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Brookhaven Mayor Joe Cox ready for another four years

His first four years flew by, and Joe Cox is looking forward to leading the city for another term.

He soundly defeated Republican John Roberts Jr. in the primaries and then Democrat David “SWAC” Smith in the general election Tuesday night.

Instead of taking Wednesday off to rest from grueling hours spent on the campaign trail, Cox, 62, was back in his office at City Hall, keeping the ball rolling on the things he wants to accomplish in the next four years.

“I want to continue what we’ve started,” he said.

One of those projects is providing city-wide water and sewer services to annexed areas.

“We’re getting it started and moving dirt on it,” he said. “We’ve been tied up with easements. We’ve had a couple of those outstanding for the last few months.”

The mayor said Brookhaven is responsible for providing municipal services to the annexed areas, but the board is governed by existing economic conditions, economic feasibility and financial resources. He said the city must make prudent use of municipal funds to accomplish the goals, and he feels the city has been working in good faith to deliver services.

He said the city initiated police and fire protection, road maintenance and garbage pickup immediately after annexation.

Now it’s into Phase Two which is the extension of municipal water and sewer services to various areas of annexation.

The project was funded in 2016 by municipal bonds and will be completed within the 2019 deadline.

Another continuing project is road paving.

The city just completed a massive paving project that improved the rides on more than 70 of the worst-rated streets in Brookhaven. Dungan Engineering was the engineer on the project.

Another project after that changed the traffic flow downtown to one-way streets on Railroad and Whitworth avenues.

Brookhaven’s infrastructure includes 395 streets, which equals about 158.4 miles.

“We couldn’t do them all,” Cox said. “There’s other streets that still need to be done. We have more paving to do. We made a good dent in it, but there’s still more paving to be done.”

They’ll likely use the study that Dungan Engineering completed for the city. The firm analyzed the streets and rated them based on four conditions: failed, poor, fair and good.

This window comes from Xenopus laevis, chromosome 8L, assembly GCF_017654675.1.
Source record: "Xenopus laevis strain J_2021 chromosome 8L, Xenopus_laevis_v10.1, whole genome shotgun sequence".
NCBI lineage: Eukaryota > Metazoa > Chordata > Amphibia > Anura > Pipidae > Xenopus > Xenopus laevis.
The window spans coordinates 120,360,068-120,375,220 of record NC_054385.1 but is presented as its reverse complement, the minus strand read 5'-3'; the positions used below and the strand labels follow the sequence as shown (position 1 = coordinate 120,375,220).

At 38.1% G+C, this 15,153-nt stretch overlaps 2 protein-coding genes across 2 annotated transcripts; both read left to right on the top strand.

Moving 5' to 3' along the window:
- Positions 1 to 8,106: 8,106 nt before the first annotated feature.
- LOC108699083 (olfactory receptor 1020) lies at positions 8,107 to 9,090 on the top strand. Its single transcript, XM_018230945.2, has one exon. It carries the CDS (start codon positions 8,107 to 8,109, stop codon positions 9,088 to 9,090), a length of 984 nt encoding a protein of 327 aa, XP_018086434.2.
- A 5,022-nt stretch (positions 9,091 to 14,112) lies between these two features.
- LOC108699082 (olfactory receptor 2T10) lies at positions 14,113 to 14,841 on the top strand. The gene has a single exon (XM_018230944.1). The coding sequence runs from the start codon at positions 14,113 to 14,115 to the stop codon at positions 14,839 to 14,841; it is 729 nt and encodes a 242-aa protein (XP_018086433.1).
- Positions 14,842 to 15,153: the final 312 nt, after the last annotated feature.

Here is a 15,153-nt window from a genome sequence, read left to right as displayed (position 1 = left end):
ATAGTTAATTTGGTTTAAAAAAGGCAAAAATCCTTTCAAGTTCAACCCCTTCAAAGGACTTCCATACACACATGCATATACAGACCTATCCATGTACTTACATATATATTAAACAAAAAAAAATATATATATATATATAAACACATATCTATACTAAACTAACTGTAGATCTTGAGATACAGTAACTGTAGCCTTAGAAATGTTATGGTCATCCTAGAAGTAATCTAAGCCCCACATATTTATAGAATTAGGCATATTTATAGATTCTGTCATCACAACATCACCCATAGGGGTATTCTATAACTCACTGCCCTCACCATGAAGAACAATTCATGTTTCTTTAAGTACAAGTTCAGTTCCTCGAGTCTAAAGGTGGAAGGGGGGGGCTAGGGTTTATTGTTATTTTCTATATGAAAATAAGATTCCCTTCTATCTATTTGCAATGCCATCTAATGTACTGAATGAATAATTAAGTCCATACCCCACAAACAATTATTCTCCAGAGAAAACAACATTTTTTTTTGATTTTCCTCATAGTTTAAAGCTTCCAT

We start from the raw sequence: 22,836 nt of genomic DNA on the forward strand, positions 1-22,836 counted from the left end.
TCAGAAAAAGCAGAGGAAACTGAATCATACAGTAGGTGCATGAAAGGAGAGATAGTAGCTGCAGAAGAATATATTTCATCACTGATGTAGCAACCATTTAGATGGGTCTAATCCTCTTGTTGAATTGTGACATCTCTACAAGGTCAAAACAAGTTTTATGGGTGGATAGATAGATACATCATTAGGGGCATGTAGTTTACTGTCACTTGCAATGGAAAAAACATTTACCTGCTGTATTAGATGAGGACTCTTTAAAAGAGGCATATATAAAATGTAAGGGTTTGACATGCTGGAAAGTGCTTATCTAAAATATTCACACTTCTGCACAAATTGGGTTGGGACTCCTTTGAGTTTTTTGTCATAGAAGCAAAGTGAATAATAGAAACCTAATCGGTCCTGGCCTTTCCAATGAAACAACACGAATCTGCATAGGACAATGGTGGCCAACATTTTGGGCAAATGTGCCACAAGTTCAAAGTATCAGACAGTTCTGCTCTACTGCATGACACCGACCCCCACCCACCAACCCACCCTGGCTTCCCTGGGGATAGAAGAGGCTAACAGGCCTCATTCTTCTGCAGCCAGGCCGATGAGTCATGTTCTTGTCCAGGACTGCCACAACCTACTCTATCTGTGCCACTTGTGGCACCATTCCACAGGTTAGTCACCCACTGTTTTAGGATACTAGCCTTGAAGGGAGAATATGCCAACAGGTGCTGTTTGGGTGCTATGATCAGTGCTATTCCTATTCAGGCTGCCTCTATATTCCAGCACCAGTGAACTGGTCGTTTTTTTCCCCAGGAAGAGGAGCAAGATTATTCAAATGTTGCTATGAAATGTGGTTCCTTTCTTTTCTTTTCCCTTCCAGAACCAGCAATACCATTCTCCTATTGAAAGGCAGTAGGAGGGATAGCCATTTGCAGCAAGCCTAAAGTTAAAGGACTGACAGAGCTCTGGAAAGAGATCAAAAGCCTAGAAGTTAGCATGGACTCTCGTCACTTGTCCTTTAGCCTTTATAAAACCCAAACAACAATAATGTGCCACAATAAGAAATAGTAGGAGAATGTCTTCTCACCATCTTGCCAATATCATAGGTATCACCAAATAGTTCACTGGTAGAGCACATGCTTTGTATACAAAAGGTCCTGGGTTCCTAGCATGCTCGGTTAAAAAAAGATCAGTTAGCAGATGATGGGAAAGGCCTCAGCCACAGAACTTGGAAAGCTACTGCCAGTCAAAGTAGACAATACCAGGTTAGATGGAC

Although the streets paved were not selected by ward, the number of miles represented worked out fairly equally. In round figures, Ward 1 had 25 miles; Ward 2, 23; Ward 3, 27; Ward 4, 26; Ward 5, 23; and Ward 6, 27.

Some ward lines overlap streets. Cox said last year the engineering firm estimated a cost of $1.4 million per year to maintain Brookhaven streets. However, he said, budget constraints do not allow the city to budget all of that amount in one year.

Each year, poor and failed streets will be evaluated for repair.

Another improvement for the city Cox would like to spearhead is a covered walkway that would stretch the three blocks from the Godbold Transportation Center to the downtown area. The train station is served by Amtrak’s City of New Orleans passenger train.

Cox said merchants and restaurateurs have told him they missed the days of the train station being in the heart of downtown because whenever there was a short layover, passengers would come in and shop and eat.

The three blocks is a bit too far for anyone to depart and visit, he said, especially in rainy weather.

“That’s something we’d like to do eventually, is a covered area,” he said. “That would be something we’d like to see at some time.”

Cox is ready for the swearing-in ceremony June 29 and the first meeting of the new board July 5, after the Independence Day holiday.

“I look forward to the new board,” he said. “We’ve got some familiar faces and some new faces.”